Last year, over the objections of government experts, a company with ties to a top federal official won a pandemic response contract worth up to $470 million, according to a Project On Government Oversight (POGO) and Anti-Corruption Data Collective investigation.
Weeks after that Department of Health and Human Services (HHS) contract was awarded, a federal court unsealed a lawsuit alleging the agency had been previously defrauded into buying the drug from another company. The lawsuit alleged the drug was “more likely to perpetuate an influenza pandemic than to stop one.”
HHS has said that there was nothing improper about the nearly half-billion-dollar contract, for a drug called oseltamivir, but more commonly known as Tamiflu, denying the claims of a prominent whistleblower. The agency argues the award saved taxpayer dollars, freeing up funds for other treatments.
But even if this contract award does not directly involve the federal government’s response to the coronavirus, it underlines the risk that ties between contractors and top officials could skew how taxpayer dollars are spent during the pandemic.
HHS did not respond to queries about the top official’s ties—or broader questions raised about industry influence over pandemic response—for this story.
When viewed alongside other cases of companies winning large pandemic-related contracts during the Trump administration, such as a massive coronavirus contract awarded to Eastman Kodak, questions of favoritism loom large. Nearly 30 of President Donald Trump’s political appointees at HHS previously worked as lobbyists, which appears to be about as many as during the previous 16 years under Presidents George W. Bush and Barack Obama. If anything, the available numbers are likely undercounts, and they don’t count appointees who had other industry roles but weren’t registered lobbyists.
Rep. Katie Porter (D-CA) earlier this year called for an investigation into HHS’ revolving door—the movement of officials to and from companies and industry groups with business before a federal agency. “We cannot put patients’ lives at risk to boost the profits of large pharmaceutical companies,” she wrote.
Experts tend to agree.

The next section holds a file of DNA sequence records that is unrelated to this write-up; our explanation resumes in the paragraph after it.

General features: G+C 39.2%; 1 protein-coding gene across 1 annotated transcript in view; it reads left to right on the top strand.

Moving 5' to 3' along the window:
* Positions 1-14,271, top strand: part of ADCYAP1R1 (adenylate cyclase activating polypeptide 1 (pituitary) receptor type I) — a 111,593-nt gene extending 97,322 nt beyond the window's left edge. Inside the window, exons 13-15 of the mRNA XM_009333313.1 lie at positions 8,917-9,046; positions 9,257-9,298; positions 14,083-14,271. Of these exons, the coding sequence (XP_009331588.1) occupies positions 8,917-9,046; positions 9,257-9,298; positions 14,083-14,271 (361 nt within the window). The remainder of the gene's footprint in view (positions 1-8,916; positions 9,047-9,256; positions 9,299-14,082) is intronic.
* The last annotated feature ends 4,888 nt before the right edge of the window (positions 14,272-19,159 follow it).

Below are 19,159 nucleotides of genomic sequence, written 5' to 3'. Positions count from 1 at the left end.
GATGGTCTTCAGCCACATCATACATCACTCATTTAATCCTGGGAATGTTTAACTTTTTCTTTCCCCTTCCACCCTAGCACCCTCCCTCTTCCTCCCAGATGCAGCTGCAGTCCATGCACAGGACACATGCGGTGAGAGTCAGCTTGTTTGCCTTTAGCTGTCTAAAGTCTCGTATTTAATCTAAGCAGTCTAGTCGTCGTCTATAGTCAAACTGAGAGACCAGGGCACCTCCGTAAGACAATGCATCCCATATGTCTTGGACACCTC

“Having been in industry is not a disqualification but is certainly something that you need to think about when appointing people to these positions,” said Dr. Timothy Brewer, a University of California-Los Angeles epidemiology professor.
Whether the revolving door has played an improper role in government decision-making is usually tough to show. But what is clear is that companies with ties to Trump appointees have benefited by receiving large HHS contract awards to supply the Strategic National Stockpile, a network of federal repositories of medical supplies for public-health emergencies that has been sorely tested by the coronavirus pandemic.
One largely unexamined case of a company with ties to a top Trump appointee winning massive HHS funding involves a former client of Eric Hargan, who was confirmed as deputy secretary—the No. 2 official—at the agency in October 2017.
Hargan previously served on Trump’s transition team, and also served as HHS’ deputy secretary during the George W. Bush administration. In the intervening decade, he worked as a pharmaceutical industry lawyer and lobbyist.
“For health industry companies and investors, his experience as a senior official at the U.S. Department of Health and Human Services, combined with over a decade of experience as a transactional attorney, allow him to provide unique and advantageous insights to his clients,” reads an archived biography from the law firm Greenberg Traurig’s website.
During the Senate confirmation process in 2017, Hargan was asked if he would have any conflicts of interest as HHS’ deputy secretary. “None,” he responded, “except routine representation of clients in the health-care sector.”
As second in command in Trump’s HHS, he immediately took up the role of acting secretary until the appointment of his now boss, Alex Azar—another former pharma executive—in January 2018.
But even as Hargan worked on Trump’s HHS transition team, he was simultaneously providing legal services for the drug company Alvogen, according to a federal ethics disclosure. After Hargan left, the company would go on to be awarded the huge HHS gig, its first such contract ever.
Neither Alvogen nor Hargan responded to requests for comment for this story.
Serving on a presidential transition team is a way to get an inside look at federal operations and potentially provides valuable insights for those with clients who have government business. Hargan was one among many with industry ties working on the Trump transition team in 2016, drawing criticism that the president-elect had immediately abandoned his promise to “drain the swamp.”
Even as Hargan held his dual roles as Alvogen legal adviser and Trump transition team member that December, the company announced it would sell oseltamivir, the first generic version of Tamiflu, calling it “an important milestone for our U.S. business.”
Just weeks after Hargan ceased working for Alvogen, according to his disclosure, the outgoing Obama administration held a pandemic influenza exercise with Trump’s transition team, in January 2017. One of the key takeaways from the exercise was that a “medical countermeasure strategy is key to success,” referring in part to antiviral drugs, according to records obtained by Politico.
But the antiviral flu drug oseltamivir, part of a class of drugs called neuraminidase inhibitors (NIs), has a controversial history.
In 2014, the independent and respected Cochrane network of health experts issued a gold-standard review that stated “there is little evidence to support any belief that use of NIs reduces hospital admission or the risk of developing confirmed pneumonia.”